First Tennessee to keep adding branches here despite credit crunch

Monday, June 30, 2008 at 2:38am
First Tennessee plans to open several new branches within the next two years despite the current credit crunch affecting regional banks. Matthew Williams/File/The City Paper

First Tennessee Bank plans to open as many as eight new branches in the next 18 months despite the nasty credit crunch tormenting regional banks.

Nashville Regional President Tony Thompson said the latest expansion spurt – First Tennessee has nearly doubled its local office count since 2003 to more than 45 – will focus on filling gaps in the bank’s footprint in areas like Nolensville and Goodlettsville. Other branches are slated for Murfreesboro and Wilson County.

Already in 2008, First Tennessee has opened two offices in Rutherford County. Locations in MetroCenter, Murfreesboro and Mt. Juliet’s Providence development are on tap for later this year and Thompson said he wants to identify up potential sites for next year’s expansion by the end of August.

Those additions will leave First Tennessee’s local network trailing only Regions Bank and SunTrust Bank in the Nashville area. By deposits, the bank ranks fourth locally with about 6 percent of the market, according to FDIC numbers released last fall – although Pinnacle Financial Partners’ leaders claim they have since passed First Tennessee.

Thompson says his team’s growth plans show that the bank’s core local business is still in decent shape even though the sector is wrestling mightily with the housing bust and other credit issues. At the end of May, he said, First Tennessee’s loan portfolio was up about 10 percent from a year earlier, with growth spread evenly across commercial and consumer customers.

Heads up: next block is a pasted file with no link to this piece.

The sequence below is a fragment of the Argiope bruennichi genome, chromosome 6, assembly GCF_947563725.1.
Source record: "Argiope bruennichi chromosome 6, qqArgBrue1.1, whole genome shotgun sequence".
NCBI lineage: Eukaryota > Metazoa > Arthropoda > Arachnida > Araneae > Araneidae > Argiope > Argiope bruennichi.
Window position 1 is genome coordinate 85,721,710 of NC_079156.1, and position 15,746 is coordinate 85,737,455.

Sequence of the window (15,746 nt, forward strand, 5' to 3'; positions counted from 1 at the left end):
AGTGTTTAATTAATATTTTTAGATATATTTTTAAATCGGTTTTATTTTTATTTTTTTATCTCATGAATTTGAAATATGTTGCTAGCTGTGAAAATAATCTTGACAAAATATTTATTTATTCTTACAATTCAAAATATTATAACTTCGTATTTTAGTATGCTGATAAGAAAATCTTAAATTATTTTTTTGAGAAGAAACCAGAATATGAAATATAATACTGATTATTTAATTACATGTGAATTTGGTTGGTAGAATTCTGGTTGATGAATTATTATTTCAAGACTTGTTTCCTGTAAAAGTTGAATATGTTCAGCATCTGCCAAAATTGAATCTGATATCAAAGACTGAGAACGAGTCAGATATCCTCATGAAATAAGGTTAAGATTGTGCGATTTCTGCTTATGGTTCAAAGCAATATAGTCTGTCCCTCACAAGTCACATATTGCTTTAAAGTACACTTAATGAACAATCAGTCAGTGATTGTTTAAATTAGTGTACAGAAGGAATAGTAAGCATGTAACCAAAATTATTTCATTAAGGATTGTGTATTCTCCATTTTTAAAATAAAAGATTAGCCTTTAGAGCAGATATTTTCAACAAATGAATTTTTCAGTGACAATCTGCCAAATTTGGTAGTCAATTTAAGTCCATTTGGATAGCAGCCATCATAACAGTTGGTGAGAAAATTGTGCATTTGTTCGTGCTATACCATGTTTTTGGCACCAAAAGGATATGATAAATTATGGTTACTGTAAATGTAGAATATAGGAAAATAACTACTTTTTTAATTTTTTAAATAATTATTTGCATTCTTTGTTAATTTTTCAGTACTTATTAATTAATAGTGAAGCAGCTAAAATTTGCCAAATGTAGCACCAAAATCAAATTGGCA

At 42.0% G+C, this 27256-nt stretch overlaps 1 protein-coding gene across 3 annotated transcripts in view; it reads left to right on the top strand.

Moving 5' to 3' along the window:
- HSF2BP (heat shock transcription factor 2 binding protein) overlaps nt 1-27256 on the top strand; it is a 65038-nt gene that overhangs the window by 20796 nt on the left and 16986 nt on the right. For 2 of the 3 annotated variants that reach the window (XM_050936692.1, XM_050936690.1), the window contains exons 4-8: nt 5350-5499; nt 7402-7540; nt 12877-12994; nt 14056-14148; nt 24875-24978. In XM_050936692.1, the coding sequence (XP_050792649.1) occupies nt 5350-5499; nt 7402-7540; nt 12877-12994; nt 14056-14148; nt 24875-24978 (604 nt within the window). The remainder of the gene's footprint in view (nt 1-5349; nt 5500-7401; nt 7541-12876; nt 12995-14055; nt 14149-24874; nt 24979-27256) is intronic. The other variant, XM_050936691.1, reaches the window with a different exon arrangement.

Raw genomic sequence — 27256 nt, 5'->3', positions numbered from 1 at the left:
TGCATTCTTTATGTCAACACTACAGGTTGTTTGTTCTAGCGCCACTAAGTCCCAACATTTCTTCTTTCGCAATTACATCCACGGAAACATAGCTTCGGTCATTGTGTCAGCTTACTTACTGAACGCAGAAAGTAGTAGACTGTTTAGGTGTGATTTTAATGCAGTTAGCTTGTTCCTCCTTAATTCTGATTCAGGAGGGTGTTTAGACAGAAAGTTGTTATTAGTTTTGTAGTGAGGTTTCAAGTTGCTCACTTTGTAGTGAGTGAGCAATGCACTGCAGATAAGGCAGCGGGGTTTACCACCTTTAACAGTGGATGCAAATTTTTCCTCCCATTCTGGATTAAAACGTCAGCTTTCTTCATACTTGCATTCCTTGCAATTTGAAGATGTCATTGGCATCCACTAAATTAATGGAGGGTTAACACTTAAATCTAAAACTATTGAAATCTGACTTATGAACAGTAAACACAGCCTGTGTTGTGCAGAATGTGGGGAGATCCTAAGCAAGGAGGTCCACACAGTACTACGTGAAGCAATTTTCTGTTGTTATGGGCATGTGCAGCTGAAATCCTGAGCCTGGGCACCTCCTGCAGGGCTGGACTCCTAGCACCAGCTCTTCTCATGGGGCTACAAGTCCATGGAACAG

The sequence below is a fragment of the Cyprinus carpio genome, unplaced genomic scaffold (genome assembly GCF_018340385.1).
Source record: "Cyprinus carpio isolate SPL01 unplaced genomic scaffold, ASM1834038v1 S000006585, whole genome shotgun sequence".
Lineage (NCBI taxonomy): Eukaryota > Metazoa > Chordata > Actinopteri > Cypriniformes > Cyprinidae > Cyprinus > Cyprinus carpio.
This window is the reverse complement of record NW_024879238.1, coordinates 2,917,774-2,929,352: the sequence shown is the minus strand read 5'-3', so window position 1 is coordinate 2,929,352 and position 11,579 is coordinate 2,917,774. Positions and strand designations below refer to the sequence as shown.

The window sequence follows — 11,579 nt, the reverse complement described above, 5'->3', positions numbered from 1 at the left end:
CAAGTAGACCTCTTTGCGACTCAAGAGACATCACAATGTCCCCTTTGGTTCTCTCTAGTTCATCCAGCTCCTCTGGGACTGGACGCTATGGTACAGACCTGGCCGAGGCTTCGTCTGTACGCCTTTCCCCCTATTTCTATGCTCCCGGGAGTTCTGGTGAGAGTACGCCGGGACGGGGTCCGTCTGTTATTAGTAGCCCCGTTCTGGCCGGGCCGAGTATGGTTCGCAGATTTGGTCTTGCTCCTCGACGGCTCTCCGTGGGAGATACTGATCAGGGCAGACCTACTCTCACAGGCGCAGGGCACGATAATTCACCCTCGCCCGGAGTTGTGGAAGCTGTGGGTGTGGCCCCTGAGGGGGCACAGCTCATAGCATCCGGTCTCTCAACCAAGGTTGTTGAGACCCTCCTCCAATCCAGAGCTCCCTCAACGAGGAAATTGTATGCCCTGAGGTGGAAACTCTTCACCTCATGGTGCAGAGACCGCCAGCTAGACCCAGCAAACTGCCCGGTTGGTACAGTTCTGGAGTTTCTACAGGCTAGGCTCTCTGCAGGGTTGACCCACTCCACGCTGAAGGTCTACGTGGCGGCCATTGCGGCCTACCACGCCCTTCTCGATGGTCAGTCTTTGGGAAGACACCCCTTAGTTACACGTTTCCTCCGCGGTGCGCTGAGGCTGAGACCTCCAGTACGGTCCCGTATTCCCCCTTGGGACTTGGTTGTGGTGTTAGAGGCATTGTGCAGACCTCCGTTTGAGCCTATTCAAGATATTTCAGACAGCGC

“The headlines have an impact when it comes to our stock price and those of our peers, but we have been executing and continue to execute where the rubber meets the road,” Thompson said.

Like many of its peers, First Horizon has been wrestling with bad mortgage and development loans since last fall. The company also has retreated from its national expansion plans, recently selling $20 billion in mortgages to MetLife.

Fifth Third Bank, another regional player with credit problems, also hasn’t backed away from expanding its brick-and-mortar network — a model that was proclaimed to be on its deathbed a decade ago.

Despite a 70-percent slide in its stock price over the past year, the Cincinnati-based bank has more than tripled its area network in the past few years and this spring filed papers for another office in South Nashville. Bank officials could not be reached for comment.

In all, banks have opened about 150 new offices in Middle Tennessee in the past five years.

Start-up banks and new out-of-state players account for a good number of those, but First Tennessee and Fifth Third have been most aggressive of the regional players, combining for some 40 new branches since 2003.

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